September 8, 2022
It is fair to say that there has been a shift when it comes to parenting responsibilities and working life. Whilst in days gone by, the responsibility of family matters appeared to fall on the responsibility of mothers, in more recent times we have seen a positive shift and fathers are taking a more proactive role (because they very much want to) when it comes to their children and family activities.
The Dad Index showed that 87%* of fathers had a proactive role when it came to family life such as school drop offs, cooking the family dinners and doing the shopping, yet historically it has been more common for women to work part-time or flexible hours. Research suggests that this may be because women are more likely to have requests granted and there was a negative stigma attached to men needing more flexibility and an expectation that they should be working full-time.
Historically, legislation put in place to protect parents and allow flexibility, has mainly been for mothers and the protection of their rights. In the last 20 years, legislation has been amended to include the rights of fathers and the parental unit as a whole. This includes:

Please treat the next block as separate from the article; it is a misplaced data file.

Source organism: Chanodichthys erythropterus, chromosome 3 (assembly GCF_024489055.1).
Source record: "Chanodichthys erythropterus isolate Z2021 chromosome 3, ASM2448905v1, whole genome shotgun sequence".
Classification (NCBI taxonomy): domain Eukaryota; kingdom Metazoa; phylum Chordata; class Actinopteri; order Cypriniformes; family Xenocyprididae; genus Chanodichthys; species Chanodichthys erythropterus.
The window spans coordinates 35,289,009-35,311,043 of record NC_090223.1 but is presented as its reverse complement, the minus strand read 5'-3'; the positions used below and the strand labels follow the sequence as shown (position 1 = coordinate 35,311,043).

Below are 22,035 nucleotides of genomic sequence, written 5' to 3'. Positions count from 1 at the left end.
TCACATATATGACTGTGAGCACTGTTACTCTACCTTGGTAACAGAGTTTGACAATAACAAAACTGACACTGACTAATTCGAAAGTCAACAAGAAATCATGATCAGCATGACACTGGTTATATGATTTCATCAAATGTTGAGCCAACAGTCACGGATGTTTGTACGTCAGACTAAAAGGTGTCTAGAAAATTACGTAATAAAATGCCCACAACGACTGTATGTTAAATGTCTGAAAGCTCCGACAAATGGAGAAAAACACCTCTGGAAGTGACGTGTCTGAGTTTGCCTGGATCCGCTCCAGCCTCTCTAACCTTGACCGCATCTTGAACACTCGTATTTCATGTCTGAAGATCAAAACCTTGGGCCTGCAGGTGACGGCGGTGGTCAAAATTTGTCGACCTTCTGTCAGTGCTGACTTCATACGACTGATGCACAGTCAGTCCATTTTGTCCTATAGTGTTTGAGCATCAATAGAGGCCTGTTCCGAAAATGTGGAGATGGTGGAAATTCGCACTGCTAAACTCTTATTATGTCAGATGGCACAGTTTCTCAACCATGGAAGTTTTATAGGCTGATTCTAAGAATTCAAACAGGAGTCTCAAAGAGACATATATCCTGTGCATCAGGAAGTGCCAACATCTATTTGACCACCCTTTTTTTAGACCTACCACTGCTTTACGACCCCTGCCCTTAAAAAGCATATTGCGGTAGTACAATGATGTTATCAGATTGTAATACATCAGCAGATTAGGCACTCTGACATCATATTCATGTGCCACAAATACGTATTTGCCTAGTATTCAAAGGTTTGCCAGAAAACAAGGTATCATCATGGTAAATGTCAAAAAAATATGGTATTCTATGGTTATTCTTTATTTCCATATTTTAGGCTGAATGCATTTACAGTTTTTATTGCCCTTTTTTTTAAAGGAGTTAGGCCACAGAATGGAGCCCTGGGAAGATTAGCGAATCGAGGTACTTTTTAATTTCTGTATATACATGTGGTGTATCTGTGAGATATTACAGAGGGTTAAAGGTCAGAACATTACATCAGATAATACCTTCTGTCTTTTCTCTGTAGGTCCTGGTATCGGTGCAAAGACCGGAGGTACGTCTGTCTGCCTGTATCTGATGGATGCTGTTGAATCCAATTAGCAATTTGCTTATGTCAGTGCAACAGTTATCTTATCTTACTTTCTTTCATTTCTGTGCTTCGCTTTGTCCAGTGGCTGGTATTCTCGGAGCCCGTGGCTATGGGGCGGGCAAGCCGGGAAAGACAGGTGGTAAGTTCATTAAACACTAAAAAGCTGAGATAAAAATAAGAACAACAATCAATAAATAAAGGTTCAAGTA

- The introduction of parental leave in 1999;
- The introduction of paternity leave in 2003;
- Fathers and partners having the right to take unpaid time off work to accompany expectant mothers at up to two antenatal appointments as of October 2014; and
- The introduction of shared parental leave in 2015.
The 2021 Parental Fog Index: Cross-Industry Report, considered the information provided on numerous companies’ websites. These results were shocking as it was found that only 37% of companies published their parental policy details. Although this number seems low, this is still a 13% increase on the previous year.
It can be argued that employers who are not open about their policies when it comes to working parents, place those companies who are more transparent at a greater advantage in the job market; meaning that they could lose out on a potentially great employee.
The pandemic has had its own positive effects in respect of the correlation of family and work life, by increasing employer awareness of the importance of transparency when it comes to parental benefits and considering the needs of their working parents.
So, with that in mind, what rights do father’s currently have in place?
Unpaid Parental Leave
Unpaid parental leave is available to both mothers and fathers. Eligible employees (see Unpaid parental leave: Eligibility - GOV.UK ) can take up to 18 week’s unpaid leave for each child or adopted child, up to their 18th birthday. Leave must be taken as whole weeks (unless the employee’s child is disabled) and there is a limit of 4 weeks per year.
Paternity leave is available to new fathers, fathers-to-be or those who will share responsibility with a partner for raising a child. This is providing that they have worked for their employer for 26 weeks by the end of the 15th week before the due date and will still be employed by the employer when the child is born.